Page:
When we think of learning, a school naturally comes to mind. Most children are whisked off to schools as early as possible in hopes that they will be able to build a strong foundation in areas of academic and character. However, not all children are able to learn in a traditional classroom setting, which makes it difficult for learning to take place beyond what naturally interests and engages them. Before we assume that the school is responsible for the child’s learning, we also need to ask - what are the necessary skills required for school and is my child ready and able to engage in what is being taught at school?
When it comes to learning, attention has always been the greatest concern for many parents. Not being able to pay attention or being easily distracted directly affects a child’s ability to learn and engage in class. While children with autism may have attention issues, it can be a tad selective. It varies in degrees as well, with some not having even the slightest awareness of others who are trying to draw their attention. They may pay intense attention to an activity of interest, yet be completely oblivious to the person who is just beside them, trying to have a conversation with them. This happens because these children lack joint attention, which is when two people share interests in an object or event, and have an understanding that they are both interested in the same object or event.
Joint attention is necessary for any learning to take place in or out of a classroom. Without joint attention, it will be difficult for any learning outside of the child’s world to take place. Even if the child is exceptionally bright, not having sufficient joint attention may hamper a child’s learning and development as it also becomes difficult to assess how much a child really knows. One of the first things that a therapist looks for is whether or not the child displays joint attention - the ability to redirect attention away from an activity he/she is doing, and attend to the therapist. It can be in the form of imitation, echoics or just simply giving eye contact, which is why many drills used to develop joint attention involves getting the child to imitate gross and fine motor actions, as well as to echo sounds.
Listening is another skill which builds on joint attention and requires the ability and desire to pay close attention to sounds. It is an essential requirement for learning in school and in the participation of many daily life activities. Some people may confuse listening and hearing but it is important to note the difference:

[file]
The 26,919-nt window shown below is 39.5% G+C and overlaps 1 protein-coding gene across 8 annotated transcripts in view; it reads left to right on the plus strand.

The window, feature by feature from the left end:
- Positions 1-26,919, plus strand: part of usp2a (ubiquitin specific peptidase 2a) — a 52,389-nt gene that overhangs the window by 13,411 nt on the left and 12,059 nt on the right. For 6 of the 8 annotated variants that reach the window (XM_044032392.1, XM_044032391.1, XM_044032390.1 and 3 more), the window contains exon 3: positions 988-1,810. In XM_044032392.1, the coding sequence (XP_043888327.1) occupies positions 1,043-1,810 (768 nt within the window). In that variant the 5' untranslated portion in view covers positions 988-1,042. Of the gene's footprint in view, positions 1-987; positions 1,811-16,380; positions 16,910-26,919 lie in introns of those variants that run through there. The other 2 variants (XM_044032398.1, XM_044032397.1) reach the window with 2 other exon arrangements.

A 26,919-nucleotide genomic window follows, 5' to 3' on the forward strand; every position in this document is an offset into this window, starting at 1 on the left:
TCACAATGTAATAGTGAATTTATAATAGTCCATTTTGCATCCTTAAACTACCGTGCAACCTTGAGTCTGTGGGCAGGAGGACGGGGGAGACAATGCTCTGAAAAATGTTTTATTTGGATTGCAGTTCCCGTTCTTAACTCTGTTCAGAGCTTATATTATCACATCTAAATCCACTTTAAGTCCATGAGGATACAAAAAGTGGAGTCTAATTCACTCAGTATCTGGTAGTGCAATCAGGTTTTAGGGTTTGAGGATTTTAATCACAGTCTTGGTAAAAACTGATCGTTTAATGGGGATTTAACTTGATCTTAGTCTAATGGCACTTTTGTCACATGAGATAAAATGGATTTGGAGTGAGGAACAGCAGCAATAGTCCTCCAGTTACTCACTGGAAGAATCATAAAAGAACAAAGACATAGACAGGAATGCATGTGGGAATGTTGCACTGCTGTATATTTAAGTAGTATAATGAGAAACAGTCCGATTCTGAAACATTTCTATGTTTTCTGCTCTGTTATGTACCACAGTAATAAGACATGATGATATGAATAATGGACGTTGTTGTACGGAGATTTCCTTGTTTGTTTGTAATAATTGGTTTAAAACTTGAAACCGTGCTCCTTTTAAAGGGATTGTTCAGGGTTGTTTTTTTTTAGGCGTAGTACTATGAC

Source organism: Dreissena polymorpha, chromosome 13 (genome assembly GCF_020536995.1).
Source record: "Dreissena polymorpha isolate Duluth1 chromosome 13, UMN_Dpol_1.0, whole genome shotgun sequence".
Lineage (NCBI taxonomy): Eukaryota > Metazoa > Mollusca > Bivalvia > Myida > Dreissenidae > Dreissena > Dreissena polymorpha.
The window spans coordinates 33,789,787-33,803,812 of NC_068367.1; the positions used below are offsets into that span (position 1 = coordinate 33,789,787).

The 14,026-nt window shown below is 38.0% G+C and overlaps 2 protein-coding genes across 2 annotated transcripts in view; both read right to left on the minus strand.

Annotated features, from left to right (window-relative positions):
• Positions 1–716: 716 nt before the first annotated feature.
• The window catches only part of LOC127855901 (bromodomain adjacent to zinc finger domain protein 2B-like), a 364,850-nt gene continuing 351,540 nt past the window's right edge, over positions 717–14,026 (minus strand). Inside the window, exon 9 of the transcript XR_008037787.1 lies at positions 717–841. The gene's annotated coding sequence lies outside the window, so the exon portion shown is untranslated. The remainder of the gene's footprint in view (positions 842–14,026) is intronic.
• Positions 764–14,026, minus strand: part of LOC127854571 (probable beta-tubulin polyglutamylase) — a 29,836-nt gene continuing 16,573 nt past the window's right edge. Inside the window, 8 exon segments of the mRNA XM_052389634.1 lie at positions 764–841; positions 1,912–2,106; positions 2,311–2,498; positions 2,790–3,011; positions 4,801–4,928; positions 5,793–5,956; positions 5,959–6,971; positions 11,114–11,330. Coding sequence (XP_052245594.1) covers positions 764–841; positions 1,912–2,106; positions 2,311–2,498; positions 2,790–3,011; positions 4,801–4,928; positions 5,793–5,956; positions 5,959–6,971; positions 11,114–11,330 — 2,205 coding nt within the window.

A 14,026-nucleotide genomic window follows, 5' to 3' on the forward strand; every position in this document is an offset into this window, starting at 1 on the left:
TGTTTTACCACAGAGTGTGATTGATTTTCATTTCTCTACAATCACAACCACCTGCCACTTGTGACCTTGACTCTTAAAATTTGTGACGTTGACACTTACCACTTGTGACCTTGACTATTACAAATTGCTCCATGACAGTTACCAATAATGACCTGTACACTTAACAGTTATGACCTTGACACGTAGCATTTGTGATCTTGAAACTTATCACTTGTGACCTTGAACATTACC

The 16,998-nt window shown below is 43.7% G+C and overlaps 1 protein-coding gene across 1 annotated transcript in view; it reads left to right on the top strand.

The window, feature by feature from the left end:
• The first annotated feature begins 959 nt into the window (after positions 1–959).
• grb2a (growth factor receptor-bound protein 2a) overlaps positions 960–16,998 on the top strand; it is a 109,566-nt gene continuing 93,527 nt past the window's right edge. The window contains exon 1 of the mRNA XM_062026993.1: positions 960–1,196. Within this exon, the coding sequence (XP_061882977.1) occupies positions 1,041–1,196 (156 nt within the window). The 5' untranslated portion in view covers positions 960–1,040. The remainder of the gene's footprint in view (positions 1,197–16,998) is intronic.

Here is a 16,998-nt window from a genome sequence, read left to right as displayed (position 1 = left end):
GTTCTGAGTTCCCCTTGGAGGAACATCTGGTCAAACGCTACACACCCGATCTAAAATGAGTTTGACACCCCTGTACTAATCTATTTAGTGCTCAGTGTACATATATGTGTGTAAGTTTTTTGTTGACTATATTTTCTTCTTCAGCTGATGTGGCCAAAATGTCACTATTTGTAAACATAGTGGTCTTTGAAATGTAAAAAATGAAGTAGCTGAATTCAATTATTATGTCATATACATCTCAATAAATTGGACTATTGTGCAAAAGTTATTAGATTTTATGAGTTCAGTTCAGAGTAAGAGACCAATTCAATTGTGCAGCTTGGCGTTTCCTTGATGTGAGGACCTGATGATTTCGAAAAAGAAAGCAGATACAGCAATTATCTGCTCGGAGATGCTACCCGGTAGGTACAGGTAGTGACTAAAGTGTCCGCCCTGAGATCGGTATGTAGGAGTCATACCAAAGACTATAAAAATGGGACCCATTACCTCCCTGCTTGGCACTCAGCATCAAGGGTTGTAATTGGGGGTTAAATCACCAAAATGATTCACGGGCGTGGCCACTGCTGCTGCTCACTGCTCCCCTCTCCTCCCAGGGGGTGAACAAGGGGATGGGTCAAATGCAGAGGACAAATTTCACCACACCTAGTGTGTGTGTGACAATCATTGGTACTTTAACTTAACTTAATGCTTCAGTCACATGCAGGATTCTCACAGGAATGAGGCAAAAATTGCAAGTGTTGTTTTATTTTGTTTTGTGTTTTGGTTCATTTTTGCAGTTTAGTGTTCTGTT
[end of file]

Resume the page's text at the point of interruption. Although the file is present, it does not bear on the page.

Hearing: refers to the passive reception of sounds
Listening: refers to the active process of focusing on sounds
This is an important distinction as young children who are prone to developing ear infections may not be able to hear very well as a result of fluid buildup in the middle ear, making it difficult for sounds to be transmitted through the ear canal. Consequently they can also be mistaken for “not listening” or “not paying attention”. It is therefore crucial to be sure if the child has any hearing issues (from ear infections), or is just not attending to sounds in the environment. Once it can be assured that the child has an intact hearing system, more emphasis can then be placed on building listening skills through receptive tasks which are a build up from imitative tasks. Receptive tasks focus on getting the child to pay attention and respond to verbal cues e.g. asking the child to “Show me clap hands” or “Touch your nose”.
Sitting is yet another skill that is important for learning in school. Many children (and even adults) have difficulty sitting for long periods, and may need to shift about or get up for a quick walk. Younger children who tend to want to interact a lot with their environment will find it even harder to sit for extended periods. Similar to most other children, children with autism may also find it difficult to sit well and pay attention for long periods. To make things worse, many face the additional challenge of not being able to process long and complicated instructions or sentences (some may tune out if they are unable to keep up and become bored with the lesson), have proprioceptive needs (pulling, twisting, chewing on objects, or deliberately crashing into things), or seek vestibular inputs (bouncing up and down, fidgeting, or the need to be in constant motion). This makes it difficult for them to participate in in-class learning, or worse, be labelled as disruptive in the classroom.
It is, however, possible to build good sitting tolerance through addressing their needs appropriately, and by helping them to understand what are good sitting behaviours and how to show that they are “ready” when presented with a task. This is, of course, a skill which requires lots of patience and practice, such that the child is able to sit quietly and wait for instructions to be given before attempting a given task.
Every child is unique and should be allowed to develop in their own ways as much as possible. However, if we want to maximise the learning potential of each child, helping them to develop much needed school-ready skills, such as joint attention, listening, and sitting tolerance, will contribute greatly to their engagement and participation in the classroom.
Written by Marjorie
Joint attention and social referencing. (2007, November). Retrieved December 8, 2019, from http://www.infantva.org/documents/CoPA-Nov-JointAttentionSocialRefer.pdf
Indiana Institute on Disability and Community. Retrieved December 8, 2019, from https://www.iidc.indiana.edu/pages/Teaching-Tips-for-Children-and-Adults-with-Autism
Sensory Integration: Tips to consider. (2004). Retrieved December 9, 2019, from https://www.iidc.indiana.edu/pages/Sensory-Integration-Tips-to-Consider